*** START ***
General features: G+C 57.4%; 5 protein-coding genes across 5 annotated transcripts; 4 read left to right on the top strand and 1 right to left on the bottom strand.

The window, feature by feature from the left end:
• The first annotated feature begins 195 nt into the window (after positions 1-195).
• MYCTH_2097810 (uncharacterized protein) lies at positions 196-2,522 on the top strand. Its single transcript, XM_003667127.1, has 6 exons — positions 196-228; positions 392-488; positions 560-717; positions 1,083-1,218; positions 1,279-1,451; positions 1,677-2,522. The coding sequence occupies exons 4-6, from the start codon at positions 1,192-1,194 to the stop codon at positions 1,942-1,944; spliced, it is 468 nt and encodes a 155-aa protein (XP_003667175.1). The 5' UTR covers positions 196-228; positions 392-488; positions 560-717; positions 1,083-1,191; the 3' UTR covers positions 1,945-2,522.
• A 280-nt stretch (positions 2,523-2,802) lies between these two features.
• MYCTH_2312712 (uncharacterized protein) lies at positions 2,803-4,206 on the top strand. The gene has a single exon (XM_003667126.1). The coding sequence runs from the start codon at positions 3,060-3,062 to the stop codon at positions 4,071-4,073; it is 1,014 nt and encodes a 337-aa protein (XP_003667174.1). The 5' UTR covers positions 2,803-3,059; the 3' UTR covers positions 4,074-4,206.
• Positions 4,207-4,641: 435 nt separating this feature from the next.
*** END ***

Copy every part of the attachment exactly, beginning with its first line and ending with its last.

General features: G+C 57.4%; 5 protein-coding genes across 5 annotated transcripts; 4 read left to right on the top strand and 1 right to left on the bottom strand.

The window, feature by feature from the left end:
• The first annotated feature begins 195 nt into the window (after positions 1-195).
• MYCTH_2097810 (uncharacterized protein) lies at positions 196-2,522 on the top strand. Its single transcript, XM_003667127.1, has 6 exons — positions 196-228; positions 392-488; positions 560-717; positions 1,083-1,218; positions 1,279-1,451; positions 1,677-2,522. The coding sequence occupies exons 4-6, from the start codon at positions 1,192-1,194 to the stop codon at positions 1,942-1,944; spliced, it is 468 nt and encodes a 155-aa protein (XP_003667175.1). The 5' UTR covers positions 196-228; positions 392-488; positions 560-717; positions 1,083-1,191; the 3' UTR covers positions 1,945-2,522.
• A 280-nt stretch (positions 2,523-2,802) lies between these two features.
• MYCTH_2312712 (uncharacterized protein) lies at positions 2,803-4,206 on the top strand. The gene has a single exon (XM_003667126.1). The coding sequence runs from the start codon at positions 3,060-3,062 to the stop codon at positions 4,071-4,073; it is 1,014 nt and encodes a 337-aa protein (XP_003667174.1). The 5' UTR covers positions 2,803-3,059; the 3' UTR covers positions 4,074-4,206.
• Positions 4,207-4,641: 435 nt separating this feature from the next.